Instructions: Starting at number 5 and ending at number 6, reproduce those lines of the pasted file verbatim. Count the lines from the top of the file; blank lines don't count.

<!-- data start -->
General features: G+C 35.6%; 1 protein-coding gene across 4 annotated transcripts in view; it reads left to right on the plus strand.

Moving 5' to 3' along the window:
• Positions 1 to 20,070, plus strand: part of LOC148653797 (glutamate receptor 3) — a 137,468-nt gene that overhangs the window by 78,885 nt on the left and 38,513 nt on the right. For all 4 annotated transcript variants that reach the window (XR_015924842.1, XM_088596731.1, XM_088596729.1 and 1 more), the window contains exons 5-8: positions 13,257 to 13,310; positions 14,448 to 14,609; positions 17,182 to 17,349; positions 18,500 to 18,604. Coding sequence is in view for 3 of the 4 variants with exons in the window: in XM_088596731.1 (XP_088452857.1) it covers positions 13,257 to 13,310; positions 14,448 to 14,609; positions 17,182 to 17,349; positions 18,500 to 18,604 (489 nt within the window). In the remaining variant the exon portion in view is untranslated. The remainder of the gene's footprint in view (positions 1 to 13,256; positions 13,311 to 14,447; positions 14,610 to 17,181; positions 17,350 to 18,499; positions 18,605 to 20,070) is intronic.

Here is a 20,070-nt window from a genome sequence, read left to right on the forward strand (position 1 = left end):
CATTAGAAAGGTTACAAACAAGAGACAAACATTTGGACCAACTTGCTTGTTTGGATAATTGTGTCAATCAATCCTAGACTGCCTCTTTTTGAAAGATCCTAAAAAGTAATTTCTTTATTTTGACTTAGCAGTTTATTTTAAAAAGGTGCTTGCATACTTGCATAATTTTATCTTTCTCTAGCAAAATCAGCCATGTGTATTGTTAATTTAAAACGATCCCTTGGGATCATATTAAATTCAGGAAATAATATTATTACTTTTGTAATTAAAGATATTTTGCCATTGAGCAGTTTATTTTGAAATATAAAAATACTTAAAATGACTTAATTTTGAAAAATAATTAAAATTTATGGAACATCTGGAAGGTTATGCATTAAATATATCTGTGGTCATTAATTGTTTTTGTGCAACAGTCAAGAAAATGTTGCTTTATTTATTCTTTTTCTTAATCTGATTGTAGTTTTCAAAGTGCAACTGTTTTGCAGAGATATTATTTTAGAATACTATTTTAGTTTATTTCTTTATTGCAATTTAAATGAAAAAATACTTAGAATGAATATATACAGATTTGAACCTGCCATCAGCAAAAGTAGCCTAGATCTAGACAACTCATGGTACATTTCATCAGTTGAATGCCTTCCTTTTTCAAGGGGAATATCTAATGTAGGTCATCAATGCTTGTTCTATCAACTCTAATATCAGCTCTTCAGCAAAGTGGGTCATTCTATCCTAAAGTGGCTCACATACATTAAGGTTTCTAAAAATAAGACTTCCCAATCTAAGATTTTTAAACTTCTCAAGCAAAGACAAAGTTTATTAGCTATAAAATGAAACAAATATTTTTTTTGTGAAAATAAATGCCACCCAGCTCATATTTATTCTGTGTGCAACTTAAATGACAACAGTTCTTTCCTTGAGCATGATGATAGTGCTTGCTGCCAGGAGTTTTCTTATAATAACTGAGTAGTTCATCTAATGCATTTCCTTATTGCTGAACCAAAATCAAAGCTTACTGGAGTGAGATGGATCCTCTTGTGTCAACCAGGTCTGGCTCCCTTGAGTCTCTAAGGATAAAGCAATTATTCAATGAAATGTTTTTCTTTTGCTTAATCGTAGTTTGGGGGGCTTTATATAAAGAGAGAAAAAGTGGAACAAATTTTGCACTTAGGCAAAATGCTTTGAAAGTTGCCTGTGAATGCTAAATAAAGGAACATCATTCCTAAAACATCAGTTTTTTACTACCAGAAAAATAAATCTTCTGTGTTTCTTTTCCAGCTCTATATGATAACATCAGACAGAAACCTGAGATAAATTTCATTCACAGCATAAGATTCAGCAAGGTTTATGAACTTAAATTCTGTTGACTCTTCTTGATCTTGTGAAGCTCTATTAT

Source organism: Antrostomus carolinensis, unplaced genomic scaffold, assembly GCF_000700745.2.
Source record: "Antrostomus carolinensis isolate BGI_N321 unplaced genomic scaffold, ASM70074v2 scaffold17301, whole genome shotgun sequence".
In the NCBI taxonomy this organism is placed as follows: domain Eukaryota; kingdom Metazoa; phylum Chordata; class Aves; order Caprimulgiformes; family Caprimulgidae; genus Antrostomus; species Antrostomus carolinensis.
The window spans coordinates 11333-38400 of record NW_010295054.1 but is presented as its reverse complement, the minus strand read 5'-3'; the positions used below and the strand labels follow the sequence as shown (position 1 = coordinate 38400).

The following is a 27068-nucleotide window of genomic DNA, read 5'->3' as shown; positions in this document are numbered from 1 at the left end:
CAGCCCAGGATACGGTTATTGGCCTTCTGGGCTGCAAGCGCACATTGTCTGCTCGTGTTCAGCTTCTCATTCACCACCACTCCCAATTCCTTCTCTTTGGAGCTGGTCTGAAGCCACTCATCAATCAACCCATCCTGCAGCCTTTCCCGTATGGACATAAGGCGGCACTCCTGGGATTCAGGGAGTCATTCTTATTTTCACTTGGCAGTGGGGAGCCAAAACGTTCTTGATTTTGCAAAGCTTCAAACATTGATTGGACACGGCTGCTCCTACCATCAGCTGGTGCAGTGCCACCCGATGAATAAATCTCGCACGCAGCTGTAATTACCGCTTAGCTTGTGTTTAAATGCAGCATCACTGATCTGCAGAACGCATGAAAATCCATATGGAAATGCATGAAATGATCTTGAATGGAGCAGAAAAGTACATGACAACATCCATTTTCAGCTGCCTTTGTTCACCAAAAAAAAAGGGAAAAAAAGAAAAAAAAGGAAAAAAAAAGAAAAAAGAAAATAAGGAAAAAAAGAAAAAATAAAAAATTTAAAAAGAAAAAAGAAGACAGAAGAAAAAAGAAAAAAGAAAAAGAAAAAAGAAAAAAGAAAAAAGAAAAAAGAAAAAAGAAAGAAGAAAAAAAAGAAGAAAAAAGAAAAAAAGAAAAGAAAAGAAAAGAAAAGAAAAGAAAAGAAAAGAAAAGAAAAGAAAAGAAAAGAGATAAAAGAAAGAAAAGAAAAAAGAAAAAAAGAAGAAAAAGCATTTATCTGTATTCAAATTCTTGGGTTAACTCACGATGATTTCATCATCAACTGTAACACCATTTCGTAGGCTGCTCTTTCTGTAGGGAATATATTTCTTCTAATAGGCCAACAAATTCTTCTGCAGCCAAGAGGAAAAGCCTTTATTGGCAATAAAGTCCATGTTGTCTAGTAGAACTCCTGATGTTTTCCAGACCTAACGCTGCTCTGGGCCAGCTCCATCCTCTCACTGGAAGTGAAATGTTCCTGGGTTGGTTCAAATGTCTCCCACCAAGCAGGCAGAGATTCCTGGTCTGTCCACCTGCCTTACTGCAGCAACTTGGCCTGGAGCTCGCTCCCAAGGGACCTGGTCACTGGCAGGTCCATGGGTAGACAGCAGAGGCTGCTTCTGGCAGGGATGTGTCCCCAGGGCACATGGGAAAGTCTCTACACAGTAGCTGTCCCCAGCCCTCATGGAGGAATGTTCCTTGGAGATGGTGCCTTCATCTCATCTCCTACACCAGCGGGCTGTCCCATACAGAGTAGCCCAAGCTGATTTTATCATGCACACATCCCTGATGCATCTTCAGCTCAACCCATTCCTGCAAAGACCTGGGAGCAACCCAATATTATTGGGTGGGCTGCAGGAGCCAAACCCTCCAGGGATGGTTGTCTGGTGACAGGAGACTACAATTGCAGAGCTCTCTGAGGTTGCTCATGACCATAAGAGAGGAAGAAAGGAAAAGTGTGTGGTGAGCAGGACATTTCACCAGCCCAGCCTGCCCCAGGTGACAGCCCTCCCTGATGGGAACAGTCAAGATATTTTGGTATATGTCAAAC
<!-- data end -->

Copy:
CATTAGAAAGGTTACAAACAAGAGACAAACATTTGGACCAACTTGCTTGTTTGGATAATTGTGTCAATCAATCCTAGACTGCCTCTTTTTGAAAGATCCTAAAAAGTAATTTCTTTATTTTGACTTAGCAGTTTATTTTAAAAAGGTGCTTGCATACTTGCATAATTTTATCTTTCTCTAGCAAAATCAGCCATGTGTATTGTTAATTTAAAACGATCCCTTGGGATCATATTAAATTCAGGAAATAATATTATTACTTTTGTAATTAAAGATATTTTGCCATTGAGCAGTTTATTTTGAAATATAAAAATACTTAAAATGACTTAATTTTGAAAAATAATTAAAATTTATGGAACATCTGGAAGGTTATGCATTAAATATATCTGTGGTCATTAATTGTTTTTGTGCAACAGTCAAGAAAATGTTGCTTTATTTATTCTTTTTCTTAATCTGATTGTAGTTTTCAAAGTGCAACTGTTTTGCAGAGATATTATTTTAGAATACTATTTTAGTTTATTTCTTTATTGCAATTTAAATGAAAAAATACTTAGAATGAATATATACAGATTTGAACCTGCCATCAGCAAAAGTAGCCTAGATCTAGACAACTCATGGTACATTTCATCAGTTGAATGCCTTCCTTTTTCAAGGGGAATATCTAATGTAGGTCATCAATGCTTGTTCTATCAACTCTAATATCAGCTCTTCAGCAAAGTGGGTCATTCTATCCTAAAGTGGCTCACATACATTAAGGTTTCTAAAAATAAGACTTCCCAATCTAAGATTTTTAAACTTCTCAAGCAAAGACAAAGTTTATTAGCTATAAAATGAAACAAATATTTTTTTTGTGAAAATAAATGCCACCCAGCTCATATTTATTCTGTGTGCAACTTAAATGACAACAGTTCTTTCCTTGAGCATGATGATAGTGCTTGCTGCCAGGAGTTTTCTTATAATAACTGAGTAGTTCATCTAATGCATTTCCTTATTGCTGAACCAAAATCAAAGCTTACTGGAGTGAGATGGATCCTCTTGTGTCAACCAGGTCTGGCTCCCTTGAGTCTCTAAGGATAAAGCAATTATTCAATGAAATGTTTTTCTTTTGCTTAATCGTAGTTTGGGGGGCTTTATATAAAGAGAGAAAAAGTGGAACAAATTTTGCACTTAGGCAAAATGCTTTGAAAGTTGCCTGTGAATGCTAAATAAAGGAACATCATTCCTAAAACATCAGTTTTTTACTACCAGAAAAATAAATCTTCTGTGTTTCTTTTCCAGCTCTATATGATAACATCAGACAGAAACCTGAGATAAATTTCATTCACAGCATAAGATTCAGCAAGGTTTATGAACTTAAATTCTGTTGACTCTTCTTGATCTTGTGAAGCTCTATTAT

Source organism: Antrostomus carolinensis, unplaced genomic scaffold, assembly GCF_000700745.2.